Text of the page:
Nearby wildfire prompts delay in Atlas V launch
LOMPOC, Calif. — The planned Sept. 18 flight of a United Launch Alliance (ULA) Atlas V 401 rocket with the WorldView-4 satellite has been postponed due to a wildfire burning on Vandenberg Air Force Base south of the launch site – Space Launch Complex 3E. The delay should allow firefighters to remain in the area to try to put out the fire.
“Our procedures require stand-by firefighting crews for every launch to ensure [the] safety of our personnel and facility protection,” said Col. Paul Nosek, Emergency Operations Center commander. “We’ve delayed the launch in order to concentrate our resources on the situation at hand.”
Today’s launch, which was already delayed 48 hours due to a ground-side liquid hydrogen line leak, was planned for 11:30 a.m. PDT (2:30 p.m. EDT; 18:30 GMT). It has now been rescheduled for no earlier than Monday, Sept. 26, due to availability on the Western Range – which provides tracking, communication and safety services for Vandenberg activities.
When it does launch, it will be the 66th flight of an Atlas V rocket and the 33rd in the base “401” – 4-meter payload fairing, zero strap-on solid rocket motors, and a single engine Centaur upper stage – configuration.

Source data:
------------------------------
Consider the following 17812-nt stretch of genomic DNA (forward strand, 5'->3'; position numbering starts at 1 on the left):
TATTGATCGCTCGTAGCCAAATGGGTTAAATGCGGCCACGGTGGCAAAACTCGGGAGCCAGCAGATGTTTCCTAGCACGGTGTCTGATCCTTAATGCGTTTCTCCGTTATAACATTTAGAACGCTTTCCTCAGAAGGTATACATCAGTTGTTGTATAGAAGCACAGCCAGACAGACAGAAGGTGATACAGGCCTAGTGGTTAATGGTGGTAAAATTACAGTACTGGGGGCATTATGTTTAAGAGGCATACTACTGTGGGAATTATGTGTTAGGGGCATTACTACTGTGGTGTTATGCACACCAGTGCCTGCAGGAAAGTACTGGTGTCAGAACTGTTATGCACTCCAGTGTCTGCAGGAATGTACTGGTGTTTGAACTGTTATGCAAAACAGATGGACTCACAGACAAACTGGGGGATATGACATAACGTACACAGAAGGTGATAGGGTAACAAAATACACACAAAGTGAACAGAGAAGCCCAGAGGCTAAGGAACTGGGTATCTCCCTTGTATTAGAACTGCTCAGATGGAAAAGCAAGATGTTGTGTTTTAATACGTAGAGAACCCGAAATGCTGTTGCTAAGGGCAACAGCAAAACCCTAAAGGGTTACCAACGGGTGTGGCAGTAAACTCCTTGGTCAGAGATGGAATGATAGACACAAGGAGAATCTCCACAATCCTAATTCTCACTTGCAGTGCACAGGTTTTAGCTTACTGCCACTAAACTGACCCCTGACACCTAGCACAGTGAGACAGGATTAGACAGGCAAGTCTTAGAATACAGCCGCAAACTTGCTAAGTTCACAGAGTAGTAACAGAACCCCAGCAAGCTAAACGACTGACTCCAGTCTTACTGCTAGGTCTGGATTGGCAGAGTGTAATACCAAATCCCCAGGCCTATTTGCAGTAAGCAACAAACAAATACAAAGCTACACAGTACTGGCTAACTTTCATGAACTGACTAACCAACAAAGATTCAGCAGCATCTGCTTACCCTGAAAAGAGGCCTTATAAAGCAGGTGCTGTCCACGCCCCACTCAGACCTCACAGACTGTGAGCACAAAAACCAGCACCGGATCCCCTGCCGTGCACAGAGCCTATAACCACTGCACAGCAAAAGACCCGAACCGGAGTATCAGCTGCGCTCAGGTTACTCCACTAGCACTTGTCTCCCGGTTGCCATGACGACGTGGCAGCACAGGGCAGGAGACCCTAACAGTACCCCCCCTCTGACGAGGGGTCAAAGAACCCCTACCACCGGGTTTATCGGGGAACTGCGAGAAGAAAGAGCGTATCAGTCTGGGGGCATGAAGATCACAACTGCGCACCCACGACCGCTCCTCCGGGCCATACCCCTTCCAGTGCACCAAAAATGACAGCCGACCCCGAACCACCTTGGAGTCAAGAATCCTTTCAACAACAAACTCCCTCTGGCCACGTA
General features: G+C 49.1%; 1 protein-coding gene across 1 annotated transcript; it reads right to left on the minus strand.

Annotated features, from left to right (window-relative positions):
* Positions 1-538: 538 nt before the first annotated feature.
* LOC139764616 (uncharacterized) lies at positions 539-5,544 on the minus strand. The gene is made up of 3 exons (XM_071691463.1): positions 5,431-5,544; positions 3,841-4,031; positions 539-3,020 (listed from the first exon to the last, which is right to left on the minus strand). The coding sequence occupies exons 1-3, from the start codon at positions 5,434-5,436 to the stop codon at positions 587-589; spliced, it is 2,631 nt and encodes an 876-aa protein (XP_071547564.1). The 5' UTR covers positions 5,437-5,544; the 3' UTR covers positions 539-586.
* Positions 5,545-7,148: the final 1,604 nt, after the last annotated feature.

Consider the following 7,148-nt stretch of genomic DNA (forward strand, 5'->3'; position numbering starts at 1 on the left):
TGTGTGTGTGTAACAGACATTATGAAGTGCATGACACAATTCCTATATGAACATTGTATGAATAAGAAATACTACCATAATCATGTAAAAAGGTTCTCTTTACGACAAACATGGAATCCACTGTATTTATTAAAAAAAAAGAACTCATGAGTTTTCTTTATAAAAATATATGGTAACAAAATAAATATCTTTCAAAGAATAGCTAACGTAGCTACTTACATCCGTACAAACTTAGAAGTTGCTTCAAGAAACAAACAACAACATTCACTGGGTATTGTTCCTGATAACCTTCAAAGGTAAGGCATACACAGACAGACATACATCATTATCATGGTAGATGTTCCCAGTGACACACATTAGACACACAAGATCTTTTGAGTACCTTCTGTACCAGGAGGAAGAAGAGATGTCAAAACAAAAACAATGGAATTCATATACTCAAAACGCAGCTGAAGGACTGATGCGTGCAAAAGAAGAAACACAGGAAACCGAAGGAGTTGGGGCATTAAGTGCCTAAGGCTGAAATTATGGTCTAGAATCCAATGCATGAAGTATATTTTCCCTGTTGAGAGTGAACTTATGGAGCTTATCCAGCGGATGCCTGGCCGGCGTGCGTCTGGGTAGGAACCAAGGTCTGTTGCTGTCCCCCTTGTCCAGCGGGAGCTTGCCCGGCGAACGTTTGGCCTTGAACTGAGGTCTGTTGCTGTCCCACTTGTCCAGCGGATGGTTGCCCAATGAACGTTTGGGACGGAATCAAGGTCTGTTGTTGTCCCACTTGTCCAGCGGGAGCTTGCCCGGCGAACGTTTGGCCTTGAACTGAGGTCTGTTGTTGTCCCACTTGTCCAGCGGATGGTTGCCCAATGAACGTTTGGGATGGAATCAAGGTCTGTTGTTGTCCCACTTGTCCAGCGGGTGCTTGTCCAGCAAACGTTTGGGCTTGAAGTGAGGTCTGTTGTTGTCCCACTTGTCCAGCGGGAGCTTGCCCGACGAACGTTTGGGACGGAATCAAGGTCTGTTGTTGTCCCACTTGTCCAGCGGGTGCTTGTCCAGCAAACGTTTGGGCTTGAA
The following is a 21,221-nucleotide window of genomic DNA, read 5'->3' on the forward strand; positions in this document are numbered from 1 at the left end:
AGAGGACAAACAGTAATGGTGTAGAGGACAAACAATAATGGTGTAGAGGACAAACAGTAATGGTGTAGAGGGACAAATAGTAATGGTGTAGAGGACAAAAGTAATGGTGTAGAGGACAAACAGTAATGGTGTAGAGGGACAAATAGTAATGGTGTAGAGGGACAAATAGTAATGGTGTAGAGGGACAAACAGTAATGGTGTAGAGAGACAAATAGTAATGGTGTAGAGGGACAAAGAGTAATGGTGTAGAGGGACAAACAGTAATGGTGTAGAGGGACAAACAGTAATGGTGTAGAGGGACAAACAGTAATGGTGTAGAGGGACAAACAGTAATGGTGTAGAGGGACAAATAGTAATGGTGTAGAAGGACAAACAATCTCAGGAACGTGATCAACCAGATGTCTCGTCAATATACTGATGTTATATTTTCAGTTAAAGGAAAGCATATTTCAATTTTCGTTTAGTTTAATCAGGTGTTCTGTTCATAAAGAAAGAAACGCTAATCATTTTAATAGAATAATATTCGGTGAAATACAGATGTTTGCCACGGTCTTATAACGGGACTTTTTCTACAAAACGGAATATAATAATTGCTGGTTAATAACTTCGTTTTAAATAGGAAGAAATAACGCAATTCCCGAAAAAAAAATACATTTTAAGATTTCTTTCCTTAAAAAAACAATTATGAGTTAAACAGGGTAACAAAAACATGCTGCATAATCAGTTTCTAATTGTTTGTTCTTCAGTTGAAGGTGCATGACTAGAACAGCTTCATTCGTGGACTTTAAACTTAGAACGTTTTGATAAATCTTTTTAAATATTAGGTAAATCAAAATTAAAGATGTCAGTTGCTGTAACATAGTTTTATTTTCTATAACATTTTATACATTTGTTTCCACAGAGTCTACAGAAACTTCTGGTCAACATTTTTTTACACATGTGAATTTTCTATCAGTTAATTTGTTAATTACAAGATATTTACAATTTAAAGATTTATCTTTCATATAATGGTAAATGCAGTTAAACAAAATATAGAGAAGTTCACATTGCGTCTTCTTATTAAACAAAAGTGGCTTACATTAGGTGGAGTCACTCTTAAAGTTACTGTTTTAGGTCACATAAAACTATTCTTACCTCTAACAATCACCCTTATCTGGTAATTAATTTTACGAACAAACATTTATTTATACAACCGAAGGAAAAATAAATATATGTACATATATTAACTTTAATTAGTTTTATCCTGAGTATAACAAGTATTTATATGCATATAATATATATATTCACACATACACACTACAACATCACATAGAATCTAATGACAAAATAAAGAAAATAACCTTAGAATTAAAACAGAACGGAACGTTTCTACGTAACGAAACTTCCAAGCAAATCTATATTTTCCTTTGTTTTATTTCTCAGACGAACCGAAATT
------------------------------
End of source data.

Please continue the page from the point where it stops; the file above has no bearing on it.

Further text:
As for the wildfire, the 30th Space Wing said no facilities have been damaged by the blaze, located in a remote canyon between Arguello and Santa Ynez Roads. Additionally, Nosek noted that none of the Base’s space launch complexes or critical range assets are in immediate danger. However, some power lines have been damaged by the fire, according to the U.S. Air Force.
In an update, the 30th Space Wing said nearly 800 Vandenberg, U.S. Forestry Service, CalFire, and Santa Barbara County firefighters are on hand to battle the nearly 500-acre wildfire.
“The teamwork exhibited between the Santa Barbara County, CalFire, U.S. Forestry Service and Air Force firefighters is why we have been as successful as we have been fighting this blaze,” said Lt. Col. Edward Simpson, Emergency Operations Center director. “We are grateful to have their support.”
Derek Richardson has a degree in mass media, with an emphasis in contemporary journalism, from Washburn University in Topeka, Kansas. While at Washburn, he was the managing editor of the student run newspaper, the Washburn Review. He also has a website about human spaceflight called Orbital Velocity.